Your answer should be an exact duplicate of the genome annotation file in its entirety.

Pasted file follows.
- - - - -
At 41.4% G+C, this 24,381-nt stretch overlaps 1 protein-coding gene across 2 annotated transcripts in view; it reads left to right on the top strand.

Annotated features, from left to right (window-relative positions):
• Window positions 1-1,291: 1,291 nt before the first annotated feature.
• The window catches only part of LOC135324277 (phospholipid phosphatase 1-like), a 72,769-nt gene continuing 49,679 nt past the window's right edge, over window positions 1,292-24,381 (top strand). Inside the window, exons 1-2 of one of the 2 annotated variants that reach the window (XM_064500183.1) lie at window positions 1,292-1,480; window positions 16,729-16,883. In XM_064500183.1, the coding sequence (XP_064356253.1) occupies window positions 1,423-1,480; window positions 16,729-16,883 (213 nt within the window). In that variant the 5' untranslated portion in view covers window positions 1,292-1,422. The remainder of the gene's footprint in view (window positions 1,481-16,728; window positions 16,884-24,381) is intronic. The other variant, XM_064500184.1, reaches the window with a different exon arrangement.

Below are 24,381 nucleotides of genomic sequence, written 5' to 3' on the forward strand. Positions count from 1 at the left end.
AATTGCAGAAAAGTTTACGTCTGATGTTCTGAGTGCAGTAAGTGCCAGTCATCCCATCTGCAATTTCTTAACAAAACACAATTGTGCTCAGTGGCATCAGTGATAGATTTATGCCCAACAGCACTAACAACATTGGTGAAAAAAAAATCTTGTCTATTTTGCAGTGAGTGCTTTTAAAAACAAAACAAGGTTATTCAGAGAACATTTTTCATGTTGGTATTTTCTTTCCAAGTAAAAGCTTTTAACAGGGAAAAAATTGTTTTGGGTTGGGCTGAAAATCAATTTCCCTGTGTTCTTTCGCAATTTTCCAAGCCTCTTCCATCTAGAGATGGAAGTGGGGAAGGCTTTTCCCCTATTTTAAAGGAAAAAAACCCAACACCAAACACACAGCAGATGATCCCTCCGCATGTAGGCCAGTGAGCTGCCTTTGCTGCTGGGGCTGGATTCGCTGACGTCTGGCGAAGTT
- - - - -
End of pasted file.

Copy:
At 41.4% G+C, this 24,381-nt stretch overlaps 1 protein-coding gene across 2 annotated transcripts in view; it reads left to right on the top strand.

Annotated features, from left to right (window-relative positions):
• Window positions 1-1,291: 1,291 nt before the first annotated feature.
• The window catches only part of LOC135324277 (phospholipid phosphatase 1-like), a 72,769-nt gene continuing 49,679 nt past the window's right edge, over window positions 1,292-24,381 (top strand). Inside the window, exons 1-2 of one of the 2 annotated variants that reach the window (XM_064500183.1) lie at window positions 1,292-1,480; window positions 16,729-16,883. In XM_064500183.1, the coding sequence (XP_064356253.1) occupies window positions 1,423-1,480; window positions 16,729-16,883 (213 nt within the window). In that variant the 5' untranslated portion in view covers window positions 1,292-1,422. The remainder of the gene's footprint in view (window positions 1,481-16,728; window positions 16,884-24,381) is intronic. The other variant, XM_064500184.1, reaches the window with a different exon arrangement.

Below are 24,381 nucleotides of genomic sequence, written 5' to 3' on the forward strand. Positions count from 1 at the left end.
AATTGCAGAAAAGTTTACGTCTGATGTTCTGAGTGCAGTAAGTGCCAGTCATCCCATCTGCAATTTCTTAACAAAACACAATTGTGCTCAGTGGCATCAGTGATAGATTTATGCCCAACAGCACTAACAACATTGGTGAAAAAAAAATCTTGTCTATTTTGCAGTGAGTGCTTTTAAAAACAAAACAAGGTTATTCAGAGAACATTTTTCATGTTGGTATTTTCTTTCCAAGTAAAAGCTTTTAACAGGGAAAAAATTGTTTTGGGTTGGGCTGAAAATCAATTTCCCTGTGTTCTTTCGCAATTTTCCAAGCCTCTTCCATCTAGAGATGGAAGTGGGGAAGGCTTTTCCCCTATTTTAAAGGAAAAAAACCCAACACCAAACACACAGCAGATGATCCCTCCGCATGTAGGCCAGTGAGCTGCCTTTGCTGCTGGGGCTGGATTCGCTGACGTCTGGCGAAGTT